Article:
Spain where democracy is on trial

Door Peter Luykx op 5 maart 2017

Municipal councillors, mayors and members of government, dragged through the courts or under investigation in a politicised trial. No, this is not an account of contemporary Turkey, but of long time EU Member State: Spain, where advocating independence is taboo. Peter Luykx, MP of the New Flemish Alliance is abhorred by the attempts of the government in Madrid to infringe on his Catalan colleagues’ freedom of speech. “Our party is an advocate of self-determination and the right of each nation to decide the scope of its autonomy. The right to debate at liberty within the confines of parliament or to consult the people should not only be self-evident, it is also quintessential in a democracy.”
9 November 2014, as an international observer in Barcelona I witnessed democracy at work. With hundreds of volunteers engaged and 2.3 million citizens casting their vote in an informal plebiscite, for the first time the Catalan people were being heard. They were given the right to decide on their future, as part of Spain or as an autonomous nation.
That the man who organised that independence vote, former President of the Generalitat Artur Mas, is now on trial for civil disobedience is incomprehensible. And the 40.000 supporters protesting outside the courtroom seem to share my opinion.
The partition of two nations is never an easy process, emotions tend to run high. The least favourable approach for all partners involved is to try to evade the issue by denying dialogue. This includes the current strategy from Madrid to weaponize judicial measures against the separatists as it is unable to achieve its means elseways. It is a slippery slope politicizing the court system or launching smear campaigns against pro-independence politicians for advocating self-rule.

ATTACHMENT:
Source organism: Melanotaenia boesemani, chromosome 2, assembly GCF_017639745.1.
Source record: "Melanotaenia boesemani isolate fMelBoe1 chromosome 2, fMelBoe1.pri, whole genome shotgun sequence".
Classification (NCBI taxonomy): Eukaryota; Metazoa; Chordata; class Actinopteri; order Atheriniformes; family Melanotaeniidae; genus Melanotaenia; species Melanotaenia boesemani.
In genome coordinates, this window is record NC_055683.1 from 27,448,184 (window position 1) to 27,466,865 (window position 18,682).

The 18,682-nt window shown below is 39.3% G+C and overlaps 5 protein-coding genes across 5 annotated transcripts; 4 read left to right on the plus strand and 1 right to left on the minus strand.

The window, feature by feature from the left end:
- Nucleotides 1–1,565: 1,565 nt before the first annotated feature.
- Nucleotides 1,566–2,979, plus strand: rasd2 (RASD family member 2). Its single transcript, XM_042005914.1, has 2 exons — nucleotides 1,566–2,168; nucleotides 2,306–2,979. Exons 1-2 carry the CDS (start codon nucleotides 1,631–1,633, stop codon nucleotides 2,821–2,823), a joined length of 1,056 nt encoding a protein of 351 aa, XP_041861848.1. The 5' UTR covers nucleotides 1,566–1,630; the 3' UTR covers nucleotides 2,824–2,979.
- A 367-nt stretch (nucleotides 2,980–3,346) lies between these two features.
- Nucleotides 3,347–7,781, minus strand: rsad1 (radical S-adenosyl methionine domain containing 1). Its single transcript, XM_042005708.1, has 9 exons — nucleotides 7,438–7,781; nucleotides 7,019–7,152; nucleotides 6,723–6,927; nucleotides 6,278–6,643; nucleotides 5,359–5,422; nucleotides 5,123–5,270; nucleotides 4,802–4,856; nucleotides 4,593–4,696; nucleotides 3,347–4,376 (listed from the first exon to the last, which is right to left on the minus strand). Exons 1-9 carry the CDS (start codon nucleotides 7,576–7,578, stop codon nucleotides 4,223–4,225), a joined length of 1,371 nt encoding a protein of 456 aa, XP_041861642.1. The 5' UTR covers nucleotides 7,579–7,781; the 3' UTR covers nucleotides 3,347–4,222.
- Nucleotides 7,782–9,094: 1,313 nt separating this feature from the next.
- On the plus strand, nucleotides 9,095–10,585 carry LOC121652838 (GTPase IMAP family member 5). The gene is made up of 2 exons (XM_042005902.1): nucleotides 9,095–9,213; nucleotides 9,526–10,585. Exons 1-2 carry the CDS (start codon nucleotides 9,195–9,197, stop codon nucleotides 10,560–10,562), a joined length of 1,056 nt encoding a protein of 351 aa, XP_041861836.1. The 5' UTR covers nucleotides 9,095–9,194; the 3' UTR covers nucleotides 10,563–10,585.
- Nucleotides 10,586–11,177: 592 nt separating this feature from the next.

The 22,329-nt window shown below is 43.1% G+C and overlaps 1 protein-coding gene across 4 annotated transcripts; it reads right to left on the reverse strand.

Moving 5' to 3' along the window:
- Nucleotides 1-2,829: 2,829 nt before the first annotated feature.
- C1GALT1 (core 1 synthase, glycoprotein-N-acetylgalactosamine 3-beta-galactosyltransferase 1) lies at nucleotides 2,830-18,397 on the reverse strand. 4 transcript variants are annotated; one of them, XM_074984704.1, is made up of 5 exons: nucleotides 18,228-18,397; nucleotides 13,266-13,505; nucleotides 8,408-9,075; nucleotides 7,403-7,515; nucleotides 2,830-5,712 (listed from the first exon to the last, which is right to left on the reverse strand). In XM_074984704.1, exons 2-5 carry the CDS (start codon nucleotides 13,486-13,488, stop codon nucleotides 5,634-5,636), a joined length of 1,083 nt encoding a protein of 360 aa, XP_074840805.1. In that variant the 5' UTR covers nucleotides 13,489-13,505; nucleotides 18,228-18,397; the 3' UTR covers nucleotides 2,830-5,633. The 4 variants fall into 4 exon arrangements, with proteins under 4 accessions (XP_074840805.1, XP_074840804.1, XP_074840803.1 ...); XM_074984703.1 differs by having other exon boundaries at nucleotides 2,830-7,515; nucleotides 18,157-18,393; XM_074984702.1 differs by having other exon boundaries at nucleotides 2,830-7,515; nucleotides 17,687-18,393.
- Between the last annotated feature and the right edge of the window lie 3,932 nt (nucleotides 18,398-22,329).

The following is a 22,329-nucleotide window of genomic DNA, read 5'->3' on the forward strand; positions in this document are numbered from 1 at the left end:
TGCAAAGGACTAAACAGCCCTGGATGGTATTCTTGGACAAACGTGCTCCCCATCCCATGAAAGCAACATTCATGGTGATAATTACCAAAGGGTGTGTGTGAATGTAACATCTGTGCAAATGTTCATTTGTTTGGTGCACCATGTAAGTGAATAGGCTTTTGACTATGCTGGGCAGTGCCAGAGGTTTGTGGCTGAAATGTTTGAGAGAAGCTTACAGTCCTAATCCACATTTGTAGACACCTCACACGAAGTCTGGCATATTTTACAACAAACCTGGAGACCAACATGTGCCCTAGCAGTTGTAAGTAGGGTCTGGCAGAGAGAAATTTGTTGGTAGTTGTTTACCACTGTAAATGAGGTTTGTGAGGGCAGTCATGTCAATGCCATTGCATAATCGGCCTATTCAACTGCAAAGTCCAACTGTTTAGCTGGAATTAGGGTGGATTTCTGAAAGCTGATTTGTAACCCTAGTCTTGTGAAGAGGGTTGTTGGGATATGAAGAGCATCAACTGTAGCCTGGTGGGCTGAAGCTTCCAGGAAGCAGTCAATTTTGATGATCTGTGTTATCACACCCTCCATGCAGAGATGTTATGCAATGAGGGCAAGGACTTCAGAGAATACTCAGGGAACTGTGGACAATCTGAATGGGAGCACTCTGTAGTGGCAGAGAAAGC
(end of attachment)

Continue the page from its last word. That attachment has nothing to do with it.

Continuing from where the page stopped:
Refuting their right to even debate it in their own parliament under the threat of prosecution is an even more severe violation. It is the right and duty of parliamentarians everywhere to debate on everything.
A legally binding referendum will take place by the end of September this year. The Constitutional Court may have annulled the required resolutions passed by the Catalan parliament, but as the separatist leaders have decided to defy the ruling, the nation is still on track to become an autonomous nation. The best option for Madrid now is to open negotiations and not to evoke Art. 155 of the constitution, as minister of Justice Rafala Catalá advocated, abruptly ending the system of self-government for the Catalan autonomous community. Let the people decide.

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